This question is directed at anyone who lives somewhere.  So as not to discriminate, those who do not live somewhere, but perhaps live somewhen instead, are also invited to participate, but only if they can explain how that works.


It's pretty open-ended really, but a few things to consider:

  • Is your community open to your atheism (or other philosophy if not atheist)?
  • If so, is that a factor in why you remain?
  • If not, does this bother you?
  • If it does bother you, what keeps you where you are (family, school, can't afford to move, etc.)?
  • What other aspects, positive or negative, affect the livability of your current location?


Even if you frequently move, or do not live most of any given year at a fixed address, I'm still looking for the same basic things: what keeps you in a state of moving around so much?


N.B. Don't feel obligated to answer those subquestions I asked.  Photos, words, videos... whatever; answer however you damn well please.  I'm mostly just curious about where other TA members are coming from, figuratively and literaly.

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Wow that's awesome. I bet it must be great to live in Europe... so secular... :]
What a stunning place to live. I love the thought of being surrounded by so much rich culture and living history.
My brother in law is from belgium (well his parents are). They go visiting there every few years and bring back amazing photos.
I've lived here all my life, and I'm really greatful for it.  What I like here is the mix of culture.  I have friends from countries all over the world. 

Central Maryland. I live there mostly due to family, work and just being comfortable. Granted, the Winters can be colder/snowier than I'd prefer. But I can deal with it. Plus DC and Baltimore are close enough to take day trips. Around here, it seems that conservative and liberal live in well defined pockets. Some ares are very conservative (Beck/Palin fans) and other areas are quite liberal.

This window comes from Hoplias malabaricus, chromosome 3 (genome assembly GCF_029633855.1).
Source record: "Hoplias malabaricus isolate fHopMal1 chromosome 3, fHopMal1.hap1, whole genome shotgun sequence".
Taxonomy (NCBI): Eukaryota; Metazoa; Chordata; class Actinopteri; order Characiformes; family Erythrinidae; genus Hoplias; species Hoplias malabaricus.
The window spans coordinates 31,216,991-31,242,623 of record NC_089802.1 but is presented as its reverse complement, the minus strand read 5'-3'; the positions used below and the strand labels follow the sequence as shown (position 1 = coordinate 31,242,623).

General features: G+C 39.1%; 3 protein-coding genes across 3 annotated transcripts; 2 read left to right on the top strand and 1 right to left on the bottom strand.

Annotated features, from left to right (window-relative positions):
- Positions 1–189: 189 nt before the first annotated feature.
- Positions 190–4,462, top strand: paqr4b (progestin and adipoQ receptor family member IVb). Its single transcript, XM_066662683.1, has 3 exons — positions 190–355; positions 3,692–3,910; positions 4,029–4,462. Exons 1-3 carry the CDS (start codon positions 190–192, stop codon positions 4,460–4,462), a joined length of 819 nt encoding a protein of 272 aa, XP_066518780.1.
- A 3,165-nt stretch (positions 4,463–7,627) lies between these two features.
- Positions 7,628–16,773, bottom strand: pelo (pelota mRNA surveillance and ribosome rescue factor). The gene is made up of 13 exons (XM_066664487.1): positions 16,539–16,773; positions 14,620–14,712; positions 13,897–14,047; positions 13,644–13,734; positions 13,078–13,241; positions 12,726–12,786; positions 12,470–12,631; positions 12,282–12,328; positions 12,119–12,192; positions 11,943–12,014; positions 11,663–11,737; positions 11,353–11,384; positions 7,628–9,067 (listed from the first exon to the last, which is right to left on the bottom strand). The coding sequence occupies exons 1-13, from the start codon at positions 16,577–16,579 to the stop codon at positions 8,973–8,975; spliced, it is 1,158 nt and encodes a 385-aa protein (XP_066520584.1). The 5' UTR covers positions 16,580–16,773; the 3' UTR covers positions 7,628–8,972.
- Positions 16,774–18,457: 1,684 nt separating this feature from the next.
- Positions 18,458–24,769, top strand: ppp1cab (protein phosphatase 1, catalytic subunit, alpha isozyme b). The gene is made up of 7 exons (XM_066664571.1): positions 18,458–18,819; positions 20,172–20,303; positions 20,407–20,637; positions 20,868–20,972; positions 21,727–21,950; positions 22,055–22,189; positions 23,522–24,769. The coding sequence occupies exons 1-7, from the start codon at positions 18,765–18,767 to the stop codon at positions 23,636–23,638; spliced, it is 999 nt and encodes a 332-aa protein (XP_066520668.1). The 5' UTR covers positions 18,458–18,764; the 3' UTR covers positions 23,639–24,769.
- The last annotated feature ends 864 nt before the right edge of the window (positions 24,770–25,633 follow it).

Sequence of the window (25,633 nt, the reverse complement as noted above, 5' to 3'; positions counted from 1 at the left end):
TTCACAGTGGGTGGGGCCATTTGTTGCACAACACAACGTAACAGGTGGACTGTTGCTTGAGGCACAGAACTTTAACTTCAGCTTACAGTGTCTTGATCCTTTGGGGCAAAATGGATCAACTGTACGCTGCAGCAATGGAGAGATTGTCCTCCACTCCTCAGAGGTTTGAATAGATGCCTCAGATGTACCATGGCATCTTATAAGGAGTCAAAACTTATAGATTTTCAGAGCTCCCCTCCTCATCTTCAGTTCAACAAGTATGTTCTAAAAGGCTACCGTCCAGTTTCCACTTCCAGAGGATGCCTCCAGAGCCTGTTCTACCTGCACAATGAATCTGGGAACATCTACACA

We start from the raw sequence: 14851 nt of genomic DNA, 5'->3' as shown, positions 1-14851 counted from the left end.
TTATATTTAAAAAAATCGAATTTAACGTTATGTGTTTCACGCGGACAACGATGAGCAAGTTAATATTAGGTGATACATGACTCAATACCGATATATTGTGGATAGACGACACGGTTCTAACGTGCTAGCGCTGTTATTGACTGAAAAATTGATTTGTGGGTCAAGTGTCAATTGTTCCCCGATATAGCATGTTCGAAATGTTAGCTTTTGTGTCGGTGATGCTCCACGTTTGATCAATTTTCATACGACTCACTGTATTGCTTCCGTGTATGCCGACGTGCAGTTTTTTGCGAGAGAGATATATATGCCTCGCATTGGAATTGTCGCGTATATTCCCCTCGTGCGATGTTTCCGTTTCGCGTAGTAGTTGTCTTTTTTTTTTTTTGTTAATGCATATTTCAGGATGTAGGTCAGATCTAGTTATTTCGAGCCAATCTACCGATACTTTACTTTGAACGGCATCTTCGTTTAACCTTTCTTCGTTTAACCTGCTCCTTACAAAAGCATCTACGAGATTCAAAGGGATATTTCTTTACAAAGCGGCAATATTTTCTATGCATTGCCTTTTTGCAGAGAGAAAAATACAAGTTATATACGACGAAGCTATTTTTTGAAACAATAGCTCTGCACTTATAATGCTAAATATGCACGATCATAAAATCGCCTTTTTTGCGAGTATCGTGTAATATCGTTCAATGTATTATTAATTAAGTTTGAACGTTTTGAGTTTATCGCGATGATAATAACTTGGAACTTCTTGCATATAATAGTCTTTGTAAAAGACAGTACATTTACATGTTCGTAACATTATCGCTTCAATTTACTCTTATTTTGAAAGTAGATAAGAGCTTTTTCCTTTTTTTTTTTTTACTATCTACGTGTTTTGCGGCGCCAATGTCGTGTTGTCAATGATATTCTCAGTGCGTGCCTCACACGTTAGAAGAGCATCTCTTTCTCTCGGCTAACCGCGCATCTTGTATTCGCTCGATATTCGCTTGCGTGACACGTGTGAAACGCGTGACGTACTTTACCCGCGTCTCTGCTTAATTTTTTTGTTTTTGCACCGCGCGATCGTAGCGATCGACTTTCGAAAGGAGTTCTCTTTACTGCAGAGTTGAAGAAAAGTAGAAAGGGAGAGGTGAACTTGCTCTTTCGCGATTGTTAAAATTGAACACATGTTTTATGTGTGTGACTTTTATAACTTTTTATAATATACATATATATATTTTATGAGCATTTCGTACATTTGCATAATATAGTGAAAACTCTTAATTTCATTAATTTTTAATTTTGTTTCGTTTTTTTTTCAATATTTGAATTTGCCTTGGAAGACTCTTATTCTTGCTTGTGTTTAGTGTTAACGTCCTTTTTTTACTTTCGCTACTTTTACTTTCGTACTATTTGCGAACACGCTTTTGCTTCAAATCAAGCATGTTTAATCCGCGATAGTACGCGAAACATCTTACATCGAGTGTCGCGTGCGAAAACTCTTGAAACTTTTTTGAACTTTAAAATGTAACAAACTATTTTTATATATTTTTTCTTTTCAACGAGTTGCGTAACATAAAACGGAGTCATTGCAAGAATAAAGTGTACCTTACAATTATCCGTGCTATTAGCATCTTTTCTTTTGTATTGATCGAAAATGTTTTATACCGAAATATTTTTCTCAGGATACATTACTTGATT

I can't say that the community as a whole are accepting to Atheism. But as long as you aren't in the 'sticks' it doesn't seem to be too big a deal to people. Thus far I haven't had anyone blow up over my Atheism, but then again I don't poke those that I know listen to Limbaugh every day. We do have a pretty good sized Atheist group though.


I do like where I am though. Country  is close, cities are close, it's pretty quiet, and it's definitely not the Bible belt. lol


If I had my choice of absolutely anywhere though... I'd have a hard time picking anywhere other than England. I've never visited, but I am something of an Anglophile. :)

I am from Georgia (I live in Atlanta right now), and am currently going to Ga Tech. Atlanta is a surprisingly diverse area considering it's the South, and I have not encountered too much discrimination. However, Georgia is still in the South (known as the Bible Belt), so I still encounter a large amount of "Bible-Beaters". As far as other religions go, I honestly don't see as many Atheists/ Jews/ Muslims (in general diversity) as I would like. Soon, when I apply to medical school, I would love to move North to maybe New York City or Massachusetts :]